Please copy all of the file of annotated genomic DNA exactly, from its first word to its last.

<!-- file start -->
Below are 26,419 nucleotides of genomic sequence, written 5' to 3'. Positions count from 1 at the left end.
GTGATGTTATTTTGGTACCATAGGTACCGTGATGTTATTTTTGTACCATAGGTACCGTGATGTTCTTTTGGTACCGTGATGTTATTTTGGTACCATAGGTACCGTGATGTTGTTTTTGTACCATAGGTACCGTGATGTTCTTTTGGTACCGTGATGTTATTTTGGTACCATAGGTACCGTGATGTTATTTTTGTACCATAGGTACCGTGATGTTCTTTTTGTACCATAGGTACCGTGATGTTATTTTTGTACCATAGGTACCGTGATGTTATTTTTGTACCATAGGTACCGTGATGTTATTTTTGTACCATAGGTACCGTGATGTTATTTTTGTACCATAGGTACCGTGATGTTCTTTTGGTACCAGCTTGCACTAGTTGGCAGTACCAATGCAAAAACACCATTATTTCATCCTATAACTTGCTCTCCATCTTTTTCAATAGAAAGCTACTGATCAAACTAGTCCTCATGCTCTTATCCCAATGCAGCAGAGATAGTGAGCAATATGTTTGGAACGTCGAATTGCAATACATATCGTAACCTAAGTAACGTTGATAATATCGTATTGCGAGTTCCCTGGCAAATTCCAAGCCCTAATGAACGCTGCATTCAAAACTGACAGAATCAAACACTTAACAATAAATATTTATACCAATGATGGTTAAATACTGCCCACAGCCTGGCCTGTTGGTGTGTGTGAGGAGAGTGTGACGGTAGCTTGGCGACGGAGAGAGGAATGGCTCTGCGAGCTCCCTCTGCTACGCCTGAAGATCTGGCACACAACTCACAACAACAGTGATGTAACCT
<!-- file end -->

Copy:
Below are 26,419 nucleotides of genomic sequence, written 5' to 3'. Positions count from 1 at the left end.
GTGATGTTATTTTGGTACCATAGGTACCGTGATGTTATTTTTGTACCATAGGTACCGTGATGTTCTTTTGGTACCGTGATGTTATTTTGGTACCATAGGTACCGTGATGTTGTTTTTGTACCATAGGTACCGTGATGTTCTTTTGGTACCGTGATGTTATTTTGGTACCATAGGTACCGTGATGTTATTTTTGTACCATAGGTACCGTGATGTTCTTTTTGTACCATAGGTACCGTGATGTTATTTTTGTACCATAGGTACCGTGATGTTATTTTTGTACCATAGGTACCGTGATGTTATTTTTGTACCATAGGTACCGTGATGTTATTTTTGTACCATAGGTACCGTGATGTTCTTTTGGTACCAGCTTGCACTAGTTGGCAGTACCAATGCAAAAACACCATTATTTCATCCTATAACTTGCTCTCCATCTTTTTCAATAGAAAGCTACTGATCAAACTAGTCCTCATGCTCTTATCCCAATGCAGCAGAGATAGTGAGCAATATGTTTGGAACGTCGAATTGCAATACATATCGTAACCTAAGTAACGTTGATAATATCGTATTGCGAGTTCCCTGGCAAATTCCAAGCCCTAATGAACGCTGCATTCAAAACTGACAGAATCAAACACTTAACAATAAATATTTATACCAATGATGGTTAAATACTGCCCACAGCCTGGCCTGTTGGTGTGTGTGAGGAGAGTGTGACGGTAGCTTGGCGACGGAGAGAGGAATGGCTCTGCGAGCTCCCTCTGCTACGCCTGAAGATCTGGCACACAACTCACAACAACAGTGATGTAACCT